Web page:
“(Becoming a sergeant) was perfect timing because I had five years of craziness, and I know a lot of people here have a lot more years than that. But for me, as a mom and what my husband does — the five years when I worked all those crazy hours, my kids don’t even remember that, but now I’m home for soccer and all that stuff, so it’s worked out,” Cugini said. “I was mowing the lawn one day and I was thinking to myself about how I got to where I am — and I don’t want to call them regrets, but I would do things a little differently if I knew then what I know now. As an athlete at a school like Maryland, you have no focus on what you’re going to do after college. You don’t care because you’re so into that sport. Looking back, I probably shouldn’t have played my fifth year. I should have just been a captain on the bench, and my knee never would have been as bad as it was. I didn’t do anything that would have helped me after college. So, when that final whistle blew, it was an ‘oh, boy’ moment. I’m not exaggerating. It was tears and it was terrifying. I was telling my chief about that and how I wanted to talk to athletes about it, and open their eyes to life. Sports end up, for most of us, being such a small part of our lives.”
Cugini said she was lucky to have great parents and large support system of friends to lean on after her knee surgery. She said she could have easily gotten addicted to pain killers had her parents not kept a watchful eye on every medication she was taking to try to get back to normal.
“I had my parents, thank God, and I had guidance, but that knee surgery, I went home on a morphine drip and went home with a ton of medicine that my dad took from me and wouldn’t let me have. So, I look back at the different path that could have happened, and I wish I would have known. What I’d like to do is, instead of wishing I had changed something, I want to reach out to athletes and maybe I can be a voice in the back of their head to pay attention (to the future). I was just face-timing with one of my former teammates and she does lighting on big movies like Hotel Transylvania. She was like, ‘Jen, why didn’t we pay attention in college? I did communications when Maryland offered this awesome computer graphics design program. I had to start from scratch.’ She’s doing well for herself now, but it’s not only me who feels that way. Athletes figure it out, but could there be an easier way? When I was getting my masters at St. Joe, that’s the first time I really looked into internships with the FBI,” she said. “What put me in with JTAC is I wanted to talk to young athletes — and there are a slew of things you can talk to them about, from opening your eyes to the world but also getting that close-knit group of people who truly care about you. In my bridal party it was all former Maryland soccer teammates, and we prided ourselves on being close. We wouldn’t have let each other go in a wrong direction. We all went through surgeries and they wouldn’t have let me become addicted to all the pain medications. They would have stepped in, and it’s so important to have that support system.”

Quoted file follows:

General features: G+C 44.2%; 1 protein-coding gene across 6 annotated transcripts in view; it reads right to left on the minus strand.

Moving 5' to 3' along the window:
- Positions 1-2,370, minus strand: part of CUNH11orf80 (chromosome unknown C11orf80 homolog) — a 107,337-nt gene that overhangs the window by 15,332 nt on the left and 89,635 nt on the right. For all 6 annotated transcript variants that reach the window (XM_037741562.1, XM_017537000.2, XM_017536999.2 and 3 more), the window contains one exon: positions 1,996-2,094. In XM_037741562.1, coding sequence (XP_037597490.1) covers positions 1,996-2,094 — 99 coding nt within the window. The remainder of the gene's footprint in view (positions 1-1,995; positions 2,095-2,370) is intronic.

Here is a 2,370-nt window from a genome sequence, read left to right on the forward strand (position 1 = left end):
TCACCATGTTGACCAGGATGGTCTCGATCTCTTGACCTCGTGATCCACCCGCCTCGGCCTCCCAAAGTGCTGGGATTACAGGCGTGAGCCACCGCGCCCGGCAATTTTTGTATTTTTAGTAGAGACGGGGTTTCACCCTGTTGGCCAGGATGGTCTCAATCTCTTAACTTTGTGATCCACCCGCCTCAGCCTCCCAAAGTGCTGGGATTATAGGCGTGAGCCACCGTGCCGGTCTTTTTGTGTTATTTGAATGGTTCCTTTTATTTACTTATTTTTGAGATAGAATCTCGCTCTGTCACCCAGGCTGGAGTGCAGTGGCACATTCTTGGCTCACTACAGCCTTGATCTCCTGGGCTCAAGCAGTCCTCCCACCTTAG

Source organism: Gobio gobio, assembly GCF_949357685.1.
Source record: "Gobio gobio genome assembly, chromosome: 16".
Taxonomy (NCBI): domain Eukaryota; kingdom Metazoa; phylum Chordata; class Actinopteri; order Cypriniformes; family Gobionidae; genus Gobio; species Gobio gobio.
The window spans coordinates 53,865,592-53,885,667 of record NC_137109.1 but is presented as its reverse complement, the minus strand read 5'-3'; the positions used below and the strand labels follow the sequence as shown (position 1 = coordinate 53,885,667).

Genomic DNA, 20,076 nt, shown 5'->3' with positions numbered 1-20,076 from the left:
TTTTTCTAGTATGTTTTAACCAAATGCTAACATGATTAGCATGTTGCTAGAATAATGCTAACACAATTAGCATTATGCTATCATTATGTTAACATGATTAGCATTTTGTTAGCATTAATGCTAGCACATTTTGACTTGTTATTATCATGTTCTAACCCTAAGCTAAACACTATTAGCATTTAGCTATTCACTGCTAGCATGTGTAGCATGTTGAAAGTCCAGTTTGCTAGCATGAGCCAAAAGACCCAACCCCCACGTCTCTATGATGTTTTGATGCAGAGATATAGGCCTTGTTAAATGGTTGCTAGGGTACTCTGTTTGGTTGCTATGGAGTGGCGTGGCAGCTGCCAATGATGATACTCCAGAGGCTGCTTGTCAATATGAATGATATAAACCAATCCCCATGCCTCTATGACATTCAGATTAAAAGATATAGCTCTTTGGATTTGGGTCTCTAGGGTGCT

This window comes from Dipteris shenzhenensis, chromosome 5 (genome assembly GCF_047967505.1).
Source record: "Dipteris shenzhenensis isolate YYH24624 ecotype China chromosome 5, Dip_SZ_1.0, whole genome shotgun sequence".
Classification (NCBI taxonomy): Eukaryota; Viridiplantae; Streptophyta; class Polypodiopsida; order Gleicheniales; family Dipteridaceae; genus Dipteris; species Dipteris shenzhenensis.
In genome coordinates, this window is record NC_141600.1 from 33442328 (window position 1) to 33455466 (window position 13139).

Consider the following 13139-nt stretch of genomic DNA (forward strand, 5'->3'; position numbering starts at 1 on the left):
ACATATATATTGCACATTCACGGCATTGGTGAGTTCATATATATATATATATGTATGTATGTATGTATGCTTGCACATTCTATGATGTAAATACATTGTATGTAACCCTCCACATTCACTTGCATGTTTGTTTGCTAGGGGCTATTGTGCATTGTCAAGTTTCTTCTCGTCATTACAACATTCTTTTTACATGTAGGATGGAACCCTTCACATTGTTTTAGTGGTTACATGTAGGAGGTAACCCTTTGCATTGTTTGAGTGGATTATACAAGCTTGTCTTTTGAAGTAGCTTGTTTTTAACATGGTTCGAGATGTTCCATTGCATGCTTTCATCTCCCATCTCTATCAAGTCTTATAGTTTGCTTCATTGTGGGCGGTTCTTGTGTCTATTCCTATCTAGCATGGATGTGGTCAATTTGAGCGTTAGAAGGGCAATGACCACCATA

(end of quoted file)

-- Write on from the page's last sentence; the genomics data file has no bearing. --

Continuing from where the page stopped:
With so many years of experience in sports as well as law enforcement, Cugini said she wants to draw on all those experiences to make a positive impact on other people’s lives through mentoring. She does some of that already in her department with newer officers, and continues to branch out by involving herself with programs such as the one JTAC is sponsoring.
“The reason why I’m really passionate about my position here, now, is that every new detective who comes out of the academy is assigned to me. I’ve made mistakes and I’m the type of person who will tell you I made a mistake, and why I made the decision I did. Hopefully people will learn from my mistakes, because if you don’t tell people about the mistakes you’ve made they are going to make the same ones,” Cugini said. “I have my job and I love my job, but I also have my life and I have goals in both. I’d love to go back and get my Ph.D. and teach. And not necessarily criminal justice, maybe leadership or something else I might like to get involved with. Here, most people want to climb the ladder, so my next step would be a lieutenant and maybe one day, before I retire, become a captain.
“And I’d also love to get involved in some way with the community and sports,” she added. “I’m trying to show my kids that you shouldn’t just focus your life on one thing. Who knows what they will become, they are 7 and 9 years old, but I want them to be well-rounded.”